From Center for Biological Diversity, November, 2011
The new designation means the government must prevent destruction of the abalone's protected habitat.
On the outside, it's dark-colored and dull. On the inside, it gleams pink and green and iridescent. It's the black abalone, one of the rarest shellfish in the world -- and it now has a chance to become less rare.
As the result of a March 2010 lawsuit by the Center for Biological Diversity, the National Marine Fisheries Service set aside nearly 90,000 acres of federally protected "critical habitat" for the black abalone, once decimated by overfishing and today threatened by global warming and other dangers. The new designation means the government must prevent destruction of the abalone's protected habitat.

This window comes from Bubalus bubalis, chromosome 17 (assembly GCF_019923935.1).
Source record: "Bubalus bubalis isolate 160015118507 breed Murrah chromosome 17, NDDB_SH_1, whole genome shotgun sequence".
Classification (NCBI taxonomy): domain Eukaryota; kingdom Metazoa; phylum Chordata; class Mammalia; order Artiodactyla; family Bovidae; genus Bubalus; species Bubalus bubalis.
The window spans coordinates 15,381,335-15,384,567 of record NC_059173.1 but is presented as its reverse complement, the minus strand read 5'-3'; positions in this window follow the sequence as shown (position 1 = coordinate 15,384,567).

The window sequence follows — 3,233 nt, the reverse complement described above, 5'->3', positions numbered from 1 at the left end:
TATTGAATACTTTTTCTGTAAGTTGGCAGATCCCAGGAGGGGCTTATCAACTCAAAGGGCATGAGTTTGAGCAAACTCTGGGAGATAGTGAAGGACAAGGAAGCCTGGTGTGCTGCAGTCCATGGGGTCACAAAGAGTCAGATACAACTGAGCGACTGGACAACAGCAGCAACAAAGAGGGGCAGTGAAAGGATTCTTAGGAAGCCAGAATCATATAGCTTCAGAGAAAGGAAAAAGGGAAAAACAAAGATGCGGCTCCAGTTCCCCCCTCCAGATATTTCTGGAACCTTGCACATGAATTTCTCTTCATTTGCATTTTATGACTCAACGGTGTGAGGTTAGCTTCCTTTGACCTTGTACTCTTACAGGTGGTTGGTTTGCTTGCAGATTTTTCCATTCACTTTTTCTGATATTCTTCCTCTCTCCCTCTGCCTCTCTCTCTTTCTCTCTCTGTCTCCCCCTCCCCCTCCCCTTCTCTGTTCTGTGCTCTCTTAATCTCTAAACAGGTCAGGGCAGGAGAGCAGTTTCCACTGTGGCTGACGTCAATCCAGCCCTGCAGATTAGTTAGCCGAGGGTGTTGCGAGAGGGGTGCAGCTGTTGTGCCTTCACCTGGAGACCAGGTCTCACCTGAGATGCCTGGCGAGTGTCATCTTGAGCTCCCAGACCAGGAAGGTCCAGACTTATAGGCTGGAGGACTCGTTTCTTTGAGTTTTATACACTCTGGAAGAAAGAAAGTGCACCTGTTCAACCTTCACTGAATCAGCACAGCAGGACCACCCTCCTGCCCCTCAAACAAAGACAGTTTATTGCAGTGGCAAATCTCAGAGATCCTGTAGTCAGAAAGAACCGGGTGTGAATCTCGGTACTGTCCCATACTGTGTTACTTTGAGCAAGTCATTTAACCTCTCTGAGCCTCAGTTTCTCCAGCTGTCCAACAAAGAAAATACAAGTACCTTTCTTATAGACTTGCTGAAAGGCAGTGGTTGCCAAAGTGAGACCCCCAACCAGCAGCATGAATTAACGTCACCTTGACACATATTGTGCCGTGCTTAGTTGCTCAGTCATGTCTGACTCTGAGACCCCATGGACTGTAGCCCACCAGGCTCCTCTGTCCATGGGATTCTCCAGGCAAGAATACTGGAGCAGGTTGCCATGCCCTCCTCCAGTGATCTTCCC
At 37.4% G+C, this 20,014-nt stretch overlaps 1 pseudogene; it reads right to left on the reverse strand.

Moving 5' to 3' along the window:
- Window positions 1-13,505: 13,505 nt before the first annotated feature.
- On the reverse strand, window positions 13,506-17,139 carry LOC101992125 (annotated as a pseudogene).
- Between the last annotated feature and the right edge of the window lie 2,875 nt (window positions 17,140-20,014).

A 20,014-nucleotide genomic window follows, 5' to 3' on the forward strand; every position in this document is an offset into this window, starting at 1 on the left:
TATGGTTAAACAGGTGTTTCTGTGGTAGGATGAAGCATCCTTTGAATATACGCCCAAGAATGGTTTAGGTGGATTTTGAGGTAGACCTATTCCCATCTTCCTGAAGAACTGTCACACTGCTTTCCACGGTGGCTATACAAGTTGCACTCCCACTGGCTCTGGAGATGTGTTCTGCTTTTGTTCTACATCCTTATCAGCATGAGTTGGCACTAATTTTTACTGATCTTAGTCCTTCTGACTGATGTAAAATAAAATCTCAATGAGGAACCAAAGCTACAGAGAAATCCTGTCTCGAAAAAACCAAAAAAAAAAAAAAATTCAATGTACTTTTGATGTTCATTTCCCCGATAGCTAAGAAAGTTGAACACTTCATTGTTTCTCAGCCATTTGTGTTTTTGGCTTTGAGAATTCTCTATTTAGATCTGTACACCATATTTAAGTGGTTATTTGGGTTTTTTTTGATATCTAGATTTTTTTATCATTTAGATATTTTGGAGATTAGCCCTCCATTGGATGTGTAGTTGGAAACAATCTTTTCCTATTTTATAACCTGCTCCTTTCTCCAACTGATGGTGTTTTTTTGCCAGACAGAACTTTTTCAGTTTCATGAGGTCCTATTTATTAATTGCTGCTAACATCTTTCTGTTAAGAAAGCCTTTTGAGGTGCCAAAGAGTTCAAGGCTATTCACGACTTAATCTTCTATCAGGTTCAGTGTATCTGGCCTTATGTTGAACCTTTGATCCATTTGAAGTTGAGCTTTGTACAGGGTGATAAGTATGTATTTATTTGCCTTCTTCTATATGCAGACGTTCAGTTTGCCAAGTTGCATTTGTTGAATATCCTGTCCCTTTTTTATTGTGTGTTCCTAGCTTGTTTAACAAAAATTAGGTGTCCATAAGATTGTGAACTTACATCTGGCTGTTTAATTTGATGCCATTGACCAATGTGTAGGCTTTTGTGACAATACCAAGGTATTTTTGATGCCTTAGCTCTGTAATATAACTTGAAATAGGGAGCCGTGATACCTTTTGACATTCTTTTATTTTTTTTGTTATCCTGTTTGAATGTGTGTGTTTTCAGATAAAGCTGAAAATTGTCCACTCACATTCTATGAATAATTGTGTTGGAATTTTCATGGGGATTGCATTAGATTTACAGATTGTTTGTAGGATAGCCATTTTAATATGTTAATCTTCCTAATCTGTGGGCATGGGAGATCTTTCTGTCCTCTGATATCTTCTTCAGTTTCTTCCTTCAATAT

"Numerous threats besiege our coasts -- ocean warming, acidification, pollution -- and have pushed black abalone to the brink of extinction," said Center attorney Catherine Kilduff. "Today's decision will help them and help California's coastal ecosystems at the same time."